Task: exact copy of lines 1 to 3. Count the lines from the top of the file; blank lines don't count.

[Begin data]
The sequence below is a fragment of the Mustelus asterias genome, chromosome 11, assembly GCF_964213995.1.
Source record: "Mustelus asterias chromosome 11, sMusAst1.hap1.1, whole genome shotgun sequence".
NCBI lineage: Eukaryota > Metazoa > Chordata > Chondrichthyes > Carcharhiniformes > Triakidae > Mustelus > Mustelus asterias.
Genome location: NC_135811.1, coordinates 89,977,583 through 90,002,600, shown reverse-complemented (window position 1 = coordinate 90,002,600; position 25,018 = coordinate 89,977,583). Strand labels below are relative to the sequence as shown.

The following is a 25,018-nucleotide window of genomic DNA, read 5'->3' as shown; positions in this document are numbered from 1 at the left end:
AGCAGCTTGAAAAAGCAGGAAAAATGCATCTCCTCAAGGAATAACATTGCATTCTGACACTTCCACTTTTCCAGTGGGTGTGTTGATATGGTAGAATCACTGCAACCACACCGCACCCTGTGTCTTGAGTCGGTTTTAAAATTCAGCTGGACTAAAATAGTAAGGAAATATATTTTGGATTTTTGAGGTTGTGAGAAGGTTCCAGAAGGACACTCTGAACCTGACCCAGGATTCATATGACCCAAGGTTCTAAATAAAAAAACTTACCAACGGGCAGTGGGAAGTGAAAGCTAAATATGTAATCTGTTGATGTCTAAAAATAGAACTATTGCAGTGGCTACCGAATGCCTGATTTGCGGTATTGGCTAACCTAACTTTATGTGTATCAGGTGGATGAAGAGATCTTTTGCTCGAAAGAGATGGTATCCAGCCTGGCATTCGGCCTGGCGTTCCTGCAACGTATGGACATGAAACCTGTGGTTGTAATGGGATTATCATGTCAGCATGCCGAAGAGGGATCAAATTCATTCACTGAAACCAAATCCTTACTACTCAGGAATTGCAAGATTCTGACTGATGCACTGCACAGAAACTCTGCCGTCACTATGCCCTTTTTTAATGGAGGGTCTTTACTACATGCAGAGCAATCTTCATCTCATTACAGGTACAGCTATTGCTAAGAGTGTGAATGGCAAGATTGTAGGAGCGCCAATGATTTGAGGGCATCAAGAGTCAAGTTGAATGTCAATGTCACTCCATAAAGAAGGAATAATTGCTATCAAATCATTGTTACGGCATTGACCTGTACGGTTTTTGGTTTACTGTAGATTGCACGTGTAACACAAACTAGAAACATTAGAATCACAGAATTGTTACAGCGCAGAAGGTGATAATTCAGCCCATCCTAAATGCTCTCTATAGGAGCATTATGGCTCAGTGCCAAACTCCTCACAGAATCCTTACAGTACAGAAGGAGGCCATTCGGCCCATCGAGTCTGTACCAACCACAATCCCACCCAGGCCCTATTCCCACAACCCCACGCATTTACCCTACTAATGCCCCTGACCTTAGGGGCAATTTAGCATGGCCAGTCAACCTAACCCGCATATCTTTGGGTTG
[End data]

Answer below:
The sequence below is a fragment of the Mustelus asterias genome, chromosome 11, assembly GCF_964213995.1.
Source record: "Mustelus asterias chromosome 11, sMusAst1.hap1.1, whole genome shotgun sequence".
NCBI lineage: Eukaryota > Metazoa > Chordata > Chondrichthyes > Carcharhiniformes > Triakidae > Mustelus > Mustelus asterias.